Beer is big business. In Amarillo alone, consumers spend more than half a million dollars a month on their beverage of choice. An overwhelming majority of that cash is going to the big three: Bud, Coors, and Miller.
But there’s something brewing a little closer to home that’s giving beer connoisseurs something different.
You could call it a beer boom.
People are getting crafty when it comes to tapping into cold beer. Tom Money is the head brewer at the Big Texan. He was the first to get brewing in June of 2011.
“We just saw a niche and filled it,” said Money. “That’s that’s what I feel like all these little breweries are doing is filling a niche for them and that’s what makes it work.”
Beef and beer help bring half-a-million people to the Big Texan every year. Most of the hype surrounds the 72-ounce challenge, but a 12 ounce poor is starting to get some attention too.
Money said people are finally starting to open up their minds, “A new generation that came along and says we want variety. We want flavor in our beer and we want to try new things all the time whether it’s unique foods or unique beer.”
Long Wooden Spoon might be small but their beer comes out of the tap the same way it does at the bigger breweries.
Jared started toying around with making his own beer in 1995 but didn’t get serious about it until three years ago.
Read loves the process and is passionate about the people who come to Long Wooden Spoon to grab a brew. “It brings in a lot of tourists,” said Read. “Half of our customers are tourists so it’s a big industry.”
An industry that’s moving into downtown Amarillo thanks to Six Car Pub and Brewery, which opened last year.
Grant James is the head brewer at Six Car, he calls what he does “artfully clean.”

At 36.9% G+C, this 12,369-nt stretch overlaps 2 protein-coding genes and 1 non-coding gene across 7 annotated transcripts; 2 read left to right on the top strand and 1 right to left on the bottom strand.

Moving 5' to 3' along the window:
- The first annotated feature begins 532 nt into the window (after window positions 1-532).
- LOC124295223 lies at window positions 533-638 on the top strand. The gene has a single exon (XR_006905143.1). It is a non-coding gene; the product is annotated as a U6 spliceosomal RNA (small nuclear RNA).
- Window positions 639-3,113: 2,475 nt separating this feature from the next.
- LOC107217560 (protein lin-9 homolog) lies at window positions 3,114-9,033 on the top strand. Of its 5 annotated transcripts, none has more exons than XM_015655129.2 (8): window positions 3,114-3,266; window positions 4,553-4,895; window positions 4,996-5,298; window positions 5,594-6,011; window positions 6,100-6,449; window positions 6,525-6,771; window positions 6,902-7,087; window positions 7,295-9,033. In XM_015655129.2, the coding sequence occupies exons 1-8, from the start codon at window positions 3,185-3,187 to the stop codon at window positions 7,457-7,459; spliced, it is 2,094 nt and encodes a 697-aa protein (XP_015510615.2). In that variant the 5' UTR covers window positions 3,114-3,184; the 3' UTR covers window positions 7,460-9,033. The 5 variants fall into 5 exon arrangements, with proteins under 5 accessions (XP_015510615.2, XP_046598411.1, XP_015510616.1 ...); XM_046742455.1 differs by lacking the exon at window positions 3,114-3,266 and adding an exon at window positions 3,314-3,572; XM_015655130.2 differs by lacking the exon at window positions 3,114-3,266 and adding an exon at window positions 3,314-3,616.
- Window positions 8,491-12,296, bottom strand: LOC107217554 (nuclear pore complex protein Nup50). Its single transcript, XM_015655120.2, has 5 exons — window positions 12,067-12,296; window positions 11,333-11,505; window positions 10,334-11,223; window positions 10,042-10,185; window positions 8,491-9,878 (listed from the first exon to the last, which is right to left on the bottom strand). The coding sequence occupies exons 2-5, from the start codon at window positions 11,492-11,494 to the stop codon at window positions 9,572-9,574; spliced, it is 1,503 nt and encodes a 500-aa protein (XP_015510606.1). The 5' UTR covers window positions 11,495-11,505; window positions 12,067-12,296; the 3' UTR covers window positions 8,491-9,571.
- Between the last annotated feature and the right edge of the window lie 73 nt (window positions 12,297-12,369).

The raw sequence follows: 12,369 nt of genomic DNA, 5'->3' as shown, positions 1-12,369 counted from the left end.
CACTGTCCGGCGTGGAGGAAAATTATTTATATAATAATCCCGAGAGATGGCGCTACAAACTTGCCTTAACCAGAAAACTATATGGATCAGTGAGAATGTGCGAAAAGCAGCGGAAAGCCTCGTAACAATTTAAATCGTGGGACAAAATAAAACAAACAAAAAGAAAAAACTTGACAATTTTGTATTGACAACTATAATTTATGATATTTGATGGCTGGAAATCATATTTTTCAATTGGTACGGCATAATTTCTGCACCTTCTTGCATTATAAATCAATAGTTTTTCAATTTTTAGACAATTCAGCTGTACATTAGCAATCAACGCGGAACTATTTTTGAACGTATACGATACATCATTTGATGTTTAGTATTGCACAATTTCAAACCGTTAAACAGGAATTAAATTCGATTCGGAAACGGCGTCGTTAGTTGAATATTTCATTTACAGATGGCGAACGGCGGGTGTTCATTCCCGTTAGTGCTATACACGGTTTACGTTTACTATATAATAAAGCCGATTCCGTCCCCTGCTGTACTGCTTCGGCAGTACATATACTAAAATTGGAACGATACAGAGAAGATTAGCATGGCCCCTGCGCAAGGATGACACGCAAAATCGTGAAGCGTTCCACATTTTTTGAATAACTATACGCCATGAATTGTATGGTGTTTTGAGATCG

Six Car is not a one trick pony. Customers pour in for more than just the goodness in the glass.
They have a creative kitchen which leads to collaboration.
Pondaseta is the newest brewer of the bunch. Trever Martin and Kaleb West moved back to Amarillo for a little homebrew.
“Amarillo takes a precautious approach to many things,” said West. “A lot of people have been nervous that it was a fad or a passing trend. All the data indicates it’s much more than that. And I think once we decide that we accept something, we embrace it.”
Amarillo has just begun to tap into the trend and the people indulging are as diverse as what’s being served. Martin says they see retired couples coming through town on vacation and people in their twenties.
When it comes to the craft beer craze, all of the local brewers agree. We are just beginning to tap into the potential. West says Amarillo is growing but we are still behind the curve, “We are seeing a lot of new flavors. There are four breweries here in town that are making beer. People are going to each and every brewery and getting something different. There’s room for growth and I think we will see a lot of it.”
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